Wednesday, June 27, 2007

The Road Ahead of Us

Oil prices moved impressively higher today, in a $1.20 jump, landing north of $69 per barrel. This resulted from news that, even though oil inventories were okay, our stock of gasoline and other refined products were considerably lower. What's more, OPEC's ambivalence to this problem has not helped much. Instead, traders have every reason to believe that supplies will will remain tight and, hence, prices elevated.



The short-term problem, according to many oil watchers, is downstream, at the refining level. They might be partially right. According to the WSJ, the country has been short by 11 million barrels of gasoline on hand, compared to one year ago, and these woes are attributable to untimely scheduled maintenance work, power and equipment failures, and safety concerns in our refineries.



That's why there is oil sitting in tankers, but little stockpiles of finished goods for our daily use. And, yes, that's has meant big profits for the refiners.



But before you decide to boycott Valero. You should know that the current refining dilemma is only part of our problem. In the near term, we face a much more confounding set of circumstances: how do we adapt to a world on which robust demand surges to as much as 88 million barrels per day? That's right. Thanks largely in part to global prosperity, the need for oil is estimated to be up by nearly 2 million barrels per day, compared with the demand levels in December 2006.



Furthermore, the issue of dwindling or mismanaged supplies will complicate the dilemma. Stories abound of losses in capacity. In Venezuela, production is down by nearly one million barrels per day. A similar ordeal of technical ineptitude is unfolding for Pemex in Mexico. And there are major questions about Saudi Arabia's capacity, while production in Nigeria is always at risk from civil strife.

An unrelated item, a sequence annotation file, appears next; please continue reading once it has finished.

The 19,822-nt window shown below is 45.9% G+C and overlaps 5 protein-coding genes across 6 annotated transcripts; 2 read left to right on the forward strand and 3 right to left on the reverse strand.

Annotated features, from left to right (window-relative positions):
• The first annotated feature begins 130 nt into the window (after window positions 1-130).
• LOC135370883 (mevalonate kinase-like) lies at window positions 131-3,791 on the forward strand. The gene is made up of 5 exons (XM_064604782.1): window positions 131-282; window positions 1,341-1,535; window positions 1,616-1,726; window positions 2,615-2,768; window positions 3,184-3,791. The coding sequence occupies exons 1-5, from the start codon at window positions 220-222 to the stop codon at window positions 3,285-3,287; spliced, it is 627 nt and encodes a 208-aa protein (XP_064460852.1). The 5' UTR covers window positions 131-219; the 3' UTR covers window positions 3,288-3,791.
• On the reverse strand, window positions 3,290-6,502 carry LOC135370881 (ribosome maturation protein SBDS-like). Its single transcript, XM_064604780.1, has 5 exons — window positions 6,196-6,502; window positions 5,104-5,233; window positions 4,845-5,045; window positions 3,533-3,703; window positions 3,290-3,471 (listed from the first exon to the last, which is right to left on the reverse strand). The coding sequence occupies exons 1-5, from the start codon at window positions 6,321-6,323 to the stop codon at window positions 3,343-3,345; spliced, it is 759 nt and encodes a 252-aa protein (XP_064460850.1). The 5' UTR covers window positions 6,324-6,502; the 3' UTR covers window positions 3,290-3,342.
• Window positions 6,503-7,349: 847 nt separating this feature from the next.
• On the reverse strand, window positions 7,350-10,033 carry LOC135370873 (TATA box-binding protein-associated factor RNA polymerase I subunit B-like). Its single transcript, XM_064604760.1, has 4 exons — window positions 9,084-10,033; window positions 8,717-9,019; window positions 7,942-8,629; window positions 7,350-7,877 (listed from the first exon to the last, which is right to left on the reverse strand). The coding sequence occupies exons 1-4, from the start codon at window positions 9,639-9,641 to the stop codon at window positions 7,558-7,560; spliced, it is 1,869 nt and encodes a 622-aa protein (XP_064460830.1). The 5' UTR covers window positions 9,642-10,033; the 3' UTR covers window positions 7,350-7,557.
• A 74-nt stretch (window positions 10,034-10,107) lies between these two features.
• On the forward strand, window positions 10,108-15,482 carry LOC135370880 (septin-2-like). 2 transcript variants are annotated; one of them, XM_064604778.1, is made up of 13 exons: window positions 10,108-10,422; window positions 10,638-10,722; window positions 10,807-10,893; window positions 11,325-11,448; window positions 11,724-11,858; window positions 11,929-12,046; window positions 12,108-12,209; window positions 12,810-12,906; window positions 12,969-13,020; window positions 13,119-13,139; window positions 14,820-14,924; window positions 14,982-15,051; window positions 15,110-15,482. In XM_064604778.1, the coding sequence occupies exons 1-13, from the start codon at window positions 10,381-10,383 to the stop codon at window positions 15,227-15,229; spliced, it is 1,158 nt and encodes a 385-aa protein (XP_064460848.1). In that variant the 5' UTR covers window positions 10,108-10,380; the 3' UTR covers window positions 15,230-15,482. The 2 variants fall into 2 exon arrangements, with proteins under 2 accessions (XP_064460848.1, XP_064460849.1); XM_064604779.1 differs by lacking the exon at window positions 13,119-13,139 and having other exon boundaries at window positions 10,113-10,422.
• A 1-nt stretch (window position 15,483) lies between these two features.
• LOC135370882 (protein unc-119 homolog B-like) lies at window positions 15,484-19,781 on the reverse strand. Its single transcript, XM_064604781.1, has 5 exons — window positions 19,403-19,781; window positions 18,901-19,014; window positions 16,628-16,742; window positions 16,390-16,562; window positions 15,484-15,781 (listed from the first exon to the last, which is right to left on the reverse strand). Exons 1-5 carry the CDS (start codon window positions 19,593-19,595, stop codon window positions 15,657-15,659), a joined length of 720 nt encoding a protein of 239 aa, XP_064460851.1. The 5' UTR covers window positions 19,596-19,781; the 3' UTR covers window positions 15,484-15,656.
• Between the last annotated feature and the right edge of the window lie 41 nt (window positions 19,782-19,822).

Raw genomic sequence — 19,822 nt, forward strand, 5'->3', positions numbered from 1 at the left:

Indeed, we may be inclined to fix out refinery problem, but that is only a short-term solution to the more daunting one just around the bend. In order to address that one, we will seriously need to open the discussion on viable alternative energy sources. And even with those discussions, it will take years before realistic and affordable solutions are available to consumers. That means, if the months ahead are the turning point, there is really no way to avoid greater energy prices, except to develop investment strategies that seek to take advantage of them for yourself and your business. That means learn how to hedge...now.



Here are the closing prices for oil futures contracts, on the NYMEX, for the next twelve months, as of the close of markets on Wednesday, 27 June 2007.



July 2007 --

August 2007 $68.97

September 2007 $69.28

October 2007 $69.53

November 2007 $69.65

December 2007 $70.00

January 2008 $70.27

February 2008 $70.49

March 2008 $70.70

April 2008 $70.89

May 2008 $71.04

June 2008 $71.18

July 2008 $71.27

3 comments:

Digger said...

so are you saying that the price is not at its peak? you think there's more room to go?

Anonymous said...

Good piece, Gary.

L. Morrison said...

We constantly feel the pain of rising oil prices. To gas up our fleet, we are paying thousands of dollars more this year, and coupled with higher insurance rates, it is almost impossible to keep out business going. Nevertheless, I like what you have said here about hedging. It would be a good move to begin to invest in these commodities or some derivatives to offset the costs we do pay. The only problem is, a complex investment strategy is a tough sale to bosses who are not terribly market literate. Sad fact is, some small businesses are not quite ready for that. Ours isn't, trust me.

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